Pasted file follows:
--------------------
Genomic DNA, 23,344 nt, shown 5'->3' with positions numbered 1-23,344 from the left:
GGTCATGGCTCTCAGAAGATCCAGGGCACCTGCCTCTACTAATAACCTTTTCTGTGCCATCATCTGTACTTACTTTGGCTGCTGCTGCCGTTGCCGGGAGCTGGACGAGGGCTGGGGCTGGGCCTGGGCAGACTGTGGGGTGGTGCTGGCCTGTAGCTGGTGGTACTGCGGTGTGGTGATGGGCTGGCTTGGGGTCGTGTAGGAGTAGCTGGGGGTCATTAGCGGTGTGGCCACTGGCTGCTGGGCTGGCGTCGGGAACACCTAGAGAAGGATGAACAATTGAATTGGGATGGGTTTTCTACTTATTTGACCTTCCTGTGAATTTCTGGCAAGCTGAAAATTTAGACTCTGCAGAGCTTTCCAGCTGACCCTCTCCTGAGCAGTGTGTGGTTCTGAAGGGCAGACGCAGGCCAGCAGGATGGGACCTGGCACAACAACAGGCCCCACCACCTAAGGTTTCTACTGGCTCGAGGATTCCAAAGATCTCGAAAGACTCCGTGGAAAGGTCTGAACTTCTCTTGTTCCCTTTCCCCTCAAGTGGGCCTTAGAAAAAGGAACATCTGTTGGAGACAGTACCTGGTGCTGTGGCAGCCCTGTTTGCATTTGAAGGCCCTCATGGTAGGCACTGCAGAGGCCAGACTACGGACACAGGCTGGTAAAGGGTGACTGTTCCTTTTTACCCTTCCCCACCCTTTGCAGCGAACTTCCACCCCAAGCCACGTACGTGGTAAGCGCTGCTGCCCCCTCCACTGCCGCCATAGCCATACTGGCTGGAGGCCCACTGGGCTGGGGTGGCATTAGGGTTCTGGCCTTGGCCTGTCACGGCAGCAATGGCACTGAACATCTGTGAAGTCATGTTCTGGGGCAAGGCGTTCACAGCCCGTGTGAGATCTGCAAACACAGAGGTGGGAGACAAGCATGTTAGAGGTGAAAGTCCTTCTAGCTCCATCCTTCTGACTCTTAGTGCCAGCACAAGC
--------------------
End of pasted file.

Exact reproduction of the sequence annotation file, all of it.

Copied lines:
Genomic DNA, 23,344 nt, shown 5'->3' with positions numbered 1-23,344 from the left:
GGTCATGGCTCTCAGAAGATCCAGGGCACCTGCCTCTACTAATAACCTTTTCTGTGCCATCATCTGTACTTACTTTGGCTGCTGCTGCCGTTGCCGGGAGCTGGACGAGGGCTGGGGCTGGGCCTGGGCAGACTGTGGGGTGGTGCTGGCCTGTAGCTGGTGGTACTGCGGTGTGGTGATGGGCTGGCTTGGGGTCGTGTAGGAGTAGCTGGGGGTCATTAGCGGTGTGGCCACTGGCTGCTGGGCTGGCGTCGGGAACACCTAGAGAAGGATGAACAATTGAATTGGGATGGGTTTTCTACTTATTTGACCTTCCTGTGAATTTCTGGCAAGCTGAAAATTTAGACTCTGCAGAGCTTTCCAGCTGACCCTCTCCTGAGCAGTGTGTGGTTCTGAAGGGCAGACGCAGGCCAGCAGGATGGGACCTGGCACAACAACAGGCCCCACCACCTAAGGTTTCTACTGGCTCGAGGATTCCAAAGATCTCGAAAGACTCCGTGGAAAGGTCTGAACTTCTCTTGTTCCCTTTCCCCTCAAGTGGGCCTTAGAAAAAGGAACATCTGTTGGAGACAGTACCTGGTGCTGTGGCAGCCCTGTTTGCATTTGAAGGCCCTCATGGTAGGCACTGCAGAGGCCAGACTACGGACACAGGCTGGTAAAGGGTGACTGTTCCTTTTTACCCTTCCCCACCCTTTGCAGCGAACTTCCACCCCAAGCCACGTACGTGGTAAGCGCTGCTGCCCCCTCCACTGCCGCCATAGCCATACTGGCTGGAGGCCCACTGGGCTGGGGTGGCATTAGGGTTCTGGCCTTGGCCTGTCACGGCAGCAATGGCACTGAACATCTGTGAAGTCATGTTCTGGGGCAAGGCGTTCACAGCCCGTGTGAGATCTGCAAACACAGAGGTGGGAGACAAGCATGTTAGAGGTGAAAGTCCTTCTAGCTCCATCCTTCTGACTCTTAGTGCCAGCACAAGC